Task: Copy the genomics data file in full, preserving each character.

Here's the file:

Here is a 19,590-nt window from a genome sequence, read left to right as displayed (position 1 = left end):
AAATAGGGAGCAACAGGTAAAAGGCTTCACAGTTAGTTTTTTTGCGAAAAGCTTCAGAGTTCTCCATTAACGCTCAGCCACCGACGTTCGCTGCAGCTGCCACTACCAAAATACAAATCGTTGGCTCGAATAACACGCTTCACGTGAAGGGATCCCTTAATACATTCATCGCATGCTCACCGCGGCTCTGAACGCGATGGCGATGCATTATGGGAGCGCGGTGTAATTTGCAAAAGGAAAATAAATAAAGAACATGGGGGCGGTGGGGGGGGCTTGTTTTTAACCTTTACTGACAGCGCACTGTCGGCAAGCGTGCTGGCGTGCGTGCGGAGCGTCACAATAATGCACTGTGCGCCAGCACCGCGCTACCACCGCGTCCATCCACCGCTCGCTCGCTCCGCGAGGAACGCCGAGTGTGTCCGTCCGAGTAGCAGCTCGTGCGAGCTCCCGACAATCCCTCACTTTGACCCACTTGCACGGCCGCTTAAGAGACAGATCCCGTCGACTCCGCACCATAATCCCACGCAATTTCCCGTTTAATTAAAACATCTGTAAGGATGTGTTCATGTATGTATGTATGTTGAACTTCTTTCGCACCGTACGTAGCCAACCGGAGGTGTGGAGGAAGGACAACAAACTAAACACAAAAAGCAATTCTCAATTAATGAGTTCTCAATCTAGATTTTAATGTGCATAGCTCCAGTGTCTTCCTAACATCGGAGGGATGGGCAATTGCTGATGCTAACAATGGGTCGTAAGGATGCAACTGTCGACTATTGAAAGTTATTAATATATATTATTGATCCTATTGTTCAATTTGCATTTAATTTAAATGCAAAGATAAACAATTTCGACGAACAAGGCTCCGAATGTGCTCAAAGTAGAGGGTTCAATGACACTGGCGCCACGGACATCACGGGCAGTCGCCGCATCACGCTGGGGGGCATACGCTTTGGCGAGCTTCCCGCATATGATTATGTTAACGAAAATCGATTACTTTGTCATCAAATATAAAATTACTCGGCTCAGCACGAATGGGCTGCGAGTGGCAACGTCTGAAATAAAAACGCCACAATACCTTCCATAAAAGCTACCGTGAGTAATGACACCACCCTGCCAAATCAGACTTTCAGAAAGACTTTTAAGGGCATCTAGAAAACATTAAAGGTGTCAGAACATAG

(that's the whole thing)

Here is a 19,590-nt window from a genome sequence, read left to right as displayed (position 1 = left end):
AAATAGGGAGCAACAGGTAAAAGGCTTCACAGTTAGTTTTTTTGCGAAAAGCTTCAGAGTTCTCCATTAACGCTCAGCCACCGACGTTCGCTGCAGCTGCCACTACCAAAATACAAATCGTTGGCTCGAATAACACGCTTCACGTGAAGGGATCCCTTAATACATTCATCGCATGCTCACCGCGGCTCTGAACGCGATGGCGATGCATTATGGGAGCGCGGTGTAATTTGCAAAAGGAAAATAAATAAAGAACATGGGGGCGGTGGGGGGGGCTTGTTTTTAACCTTTACTGACAGCGCACTGTCGGCAAGCGTGCTGGCGTGCGTGCGGAGCGTCACAATAATGCACTGTGCGCCAGCACCGCGCTACCACCGCGTCCATCCACCGCTCGCTCGCTCCGCGAGGAACGCCGAGTGTGTCCGTCCGAGTAGCAGCTCGTGCGAGCTCCCGACAATCCCTCACTTTGACCCACTTGCACGGCCGCTTAAGAGACAGATCCCGTCGACTCCGCACCATAATCCCACGCAATTTCCCGTTTAATTAAAACATCTGTAAGGATGTGTTCATGTATGTATGTATGTTGAACTTCTTTCGCACCGTACGTAGCCAACCGGAGGTGTGGAGGAAGGACAACAAACTAAACACAAAAAGCAATTCTCAATTAATGAGTTCTCAATCTAGATTTTAATGTGCATAGCTCCAGTGTCTTCCTAACATCGGAGGGATGGGCAATTGCTGATGCTAACAATGGGTCGTAAGGATGCAACTGTCGACTATTGAAAGTTATTAATATATATTATTGATCCTATTGTTCAATTTGCATTTAATTTAAATGCAAAGATAAACAATTTCGACGAACAAGGCTCCGAATGTGCTCAAAGTAGAGGGTTCAATGACACTGGCGCCACGGACATCACGGGCAGTCGCCGCATCACGCTGGGGGGCATACGCTTTGGCGAGCTTCCCGCATATGATTATGTTAACGAAAATCGATTACTTTGTCATCAAATATAAAATTACTCGGCTCAGCACGAATGGGCTGCGAGTGGCAACGTCTGAAATAAAAACGCCACAATACCTTCCATAAAAGCTACCGTGAGTAATGACACCACCCTGCCAAATCAGACTTTCAGAAAGACTTTTAAGGGCATCTAGAAAACATTAAAGGTGTCAGAACATAG